Talked into an after-school job at McDonald's by his mates, Levi Due had no idea it was to change his life.
"Most of my friends worked there and kept telling me to come too," the former Tauranga College student says. "I really only did it to have a bit of a laugh with them and make some money."
Nearly 20 years on Due still works for McDonald's, but no longer as a member of the crew at one of the fast-food giant's 170 restaurants across New Zealand. He has gone on to build a successful career with the company, today holding a key role in its Auckland head office as merchandising and digital brand manager, including looking after the McDonald's app.
His skills have been recognised on the global stage too. In 2019 he received the McDonald's President Award - which only the top one per cent of McDonald's worldwide employees ever get - from global company chief executive Steve Easterbrook at Navy Pier in Chicago. He was the sole New Zealander to win the award that year.
But back when he first walked into the McDonald's kitchen in Tauranga as a schoolboy, he never imagined anything like this could be possible. Neither did he think it would be the start of a long-term career, his sights being instead firmly set on studying to be a pharmacist.
"I started out doing three, three-hour shifts each week in Tauranga and, as I gained more skill, I added five-hour shifts on weekends," he says. "I did that for about a year and then went off to university in Auckland studying chemistry and pharmacology."
Even then, McDonald's remained in his blood. To supplement his living costs he worked part-time at the restaurant at Starship Children's Hospital (now closed) and continued to do shifts in Tauranga when back during university holidays.
But he soon came to realise that being a pharmacist was "not my thing". He quit the course after sticking it out for two years, went home to Tauranga where he once again turned to McDonald's. It was a decision that changed his life, and one he has never regretted.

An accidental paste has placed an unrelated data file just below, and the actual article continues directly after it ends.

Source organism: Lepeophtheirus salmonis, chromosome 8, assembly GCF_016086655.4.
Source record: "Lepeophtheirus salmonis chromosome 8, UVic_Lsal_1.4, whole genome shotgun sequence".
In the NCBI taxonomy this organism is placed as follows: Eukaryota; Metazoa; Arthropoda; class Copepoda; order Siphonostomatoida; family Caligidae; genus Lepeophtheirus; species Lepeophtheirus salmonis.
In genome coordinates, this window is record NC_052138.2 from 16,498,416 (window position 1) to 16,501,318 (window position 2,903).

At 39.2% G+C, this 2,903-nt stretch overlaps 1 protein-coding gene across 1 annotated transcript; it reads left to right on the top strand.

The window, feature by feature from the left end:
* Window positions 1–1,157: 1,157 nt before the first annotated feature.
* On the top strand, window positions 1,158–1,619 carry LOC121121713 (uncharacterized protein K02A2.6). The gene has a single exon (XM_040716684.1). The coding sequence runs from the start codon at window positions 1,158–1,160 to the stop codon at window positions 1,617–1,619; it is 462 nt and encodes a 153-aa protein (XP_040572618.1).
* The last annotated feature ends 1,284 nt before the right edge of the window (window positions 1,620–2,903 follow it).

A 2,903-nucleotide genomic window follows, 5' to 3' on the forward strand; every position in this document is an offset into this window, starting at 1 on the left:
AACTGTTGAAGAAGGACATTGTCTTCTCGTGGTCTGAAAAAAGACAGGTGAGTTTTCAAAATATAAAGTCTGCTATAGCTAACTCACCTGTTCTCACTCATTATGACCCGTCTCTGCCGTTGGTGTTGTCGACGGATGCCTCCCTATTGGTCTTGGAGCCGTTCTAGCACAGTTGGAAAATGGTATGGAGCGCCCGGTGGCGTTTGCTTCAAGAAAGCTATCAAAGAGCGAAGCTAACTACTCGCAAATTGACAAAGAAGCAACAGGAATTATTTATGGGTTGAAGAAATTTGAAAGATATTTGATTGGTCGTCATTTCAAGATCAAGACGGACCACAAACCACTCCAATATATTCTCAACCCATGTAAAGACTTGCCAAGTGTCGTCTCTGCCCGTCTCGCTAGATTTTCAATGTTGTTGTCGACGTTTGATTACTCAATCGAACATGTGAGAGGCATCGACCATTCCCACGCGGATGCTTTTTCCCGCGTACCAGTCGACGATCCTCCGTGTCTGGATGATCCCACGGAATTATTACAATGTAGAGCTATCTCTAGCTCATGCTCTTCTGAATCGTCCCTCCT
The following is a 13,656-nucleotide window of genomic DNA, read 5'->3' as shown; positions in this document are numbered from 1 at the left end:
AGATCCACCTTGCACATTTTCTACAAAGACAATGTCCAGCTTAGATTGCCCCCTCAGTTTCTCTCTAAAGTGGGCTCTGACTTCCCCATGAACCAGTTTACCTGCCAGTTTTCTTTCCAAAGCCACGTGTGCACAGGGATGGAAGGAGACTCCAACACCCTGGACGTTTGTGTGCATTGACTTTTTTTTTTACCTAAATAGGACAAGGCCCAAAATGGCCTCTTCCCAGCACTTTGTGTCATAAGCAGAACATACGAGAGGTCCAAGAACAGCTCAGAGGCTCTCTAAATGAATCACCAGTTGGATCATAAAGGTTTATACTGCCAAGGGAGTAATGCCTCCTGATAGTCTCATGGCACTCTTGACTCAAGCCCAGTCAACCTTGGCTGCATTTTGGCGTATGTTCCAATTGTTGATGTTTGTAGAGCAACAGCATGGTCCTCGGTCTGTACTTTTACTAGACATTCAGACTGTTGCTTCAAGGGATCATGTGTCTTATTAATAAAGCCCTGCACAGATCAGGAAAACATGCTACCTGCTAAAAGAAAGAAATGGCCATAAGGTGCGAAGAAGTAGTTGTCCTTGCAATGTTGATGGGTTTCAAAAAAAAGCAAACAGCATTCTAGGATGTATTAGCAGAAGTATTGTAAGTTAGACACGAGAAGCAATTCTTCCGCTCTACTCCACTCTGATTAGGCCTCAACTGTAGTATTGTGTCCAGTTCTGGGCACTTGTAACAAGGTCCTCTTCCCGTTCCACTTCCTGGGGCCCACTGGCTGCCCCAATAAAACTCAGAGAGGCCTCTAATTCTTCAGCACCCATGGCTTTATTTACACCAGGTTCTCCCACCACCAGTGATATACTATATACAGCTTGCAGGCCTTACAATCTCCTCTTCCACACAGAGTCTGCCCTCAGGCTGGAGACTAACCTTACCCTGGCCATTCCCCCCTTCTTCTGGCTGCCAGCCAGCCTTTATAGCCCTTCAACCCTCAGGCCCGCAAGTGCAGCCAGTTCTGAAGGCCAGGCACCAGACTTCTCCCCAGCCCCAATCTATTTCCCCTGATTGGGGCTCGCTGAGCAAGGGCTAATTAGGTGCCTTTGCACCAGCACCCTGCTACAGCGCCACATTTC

Back in the fold he was put through a management development programme, shortly after qualifying to run shifts by himself and running administrative tasks such as hiring staff, scheduling and managing inventory.
In 2006, he went to Hamilton where he worked in several restaurants before being appointed restaurant manager, first at Frankton and then at Te Rapa where he was responsible for up to 100 staff.
Due has been in the head office for almost eight years. In that time he has held four different roles, one of which saw him visit every restaurant in the country to roll out a new piece of training software.
For a time he worked with the company's menu development team but in 2015 moved to the information technology department where he assumed responsibility for touch screen ordering kiosks and cash registers. He spent three months training in Australia for this job.
McDonald's New Zealand managing director, Kylie Freeland, says Due's example debunks the oft-held perception that a "McJob" is a dead-end. "It offers opportunities, both short and long term, for people at any age or stage of their life.
"Like Levi, Maccas was the first job for many Kiwis," she says. "It gives a good grounding in discipline, is well respected on CVs and can lead in many directions whether that be earning a diploma in hospitality, training to be a restaurant manager, becoming a McDonald's franchisee or working your way up, as Levi has done, to the head office."
Due believes his rise through the ranks is not just due to his own skills, but because of the support he has had from McDonald's.
"The great thing about McDonald's is they are really supportive and are happy to help with training. I've never had a manager say to me 'no, we're not going to develop you' and while a lot of what I've done is down to right place, right time, much of it is also due to having the right attitude and a lot of hard work."
So, what of the future? Due is happy at McDonald's and life in Auckland (he and his partner own a house in the city) and is not looking further afield for job opportunities.
"I would like to ultimately lead a larger team, perhaps in a global role and, if the opportunity arose to apply for managing director (in New Zealand), I would certainly put my hand up."
For more information go to: https://mcdonalds.co.nz/learn/careers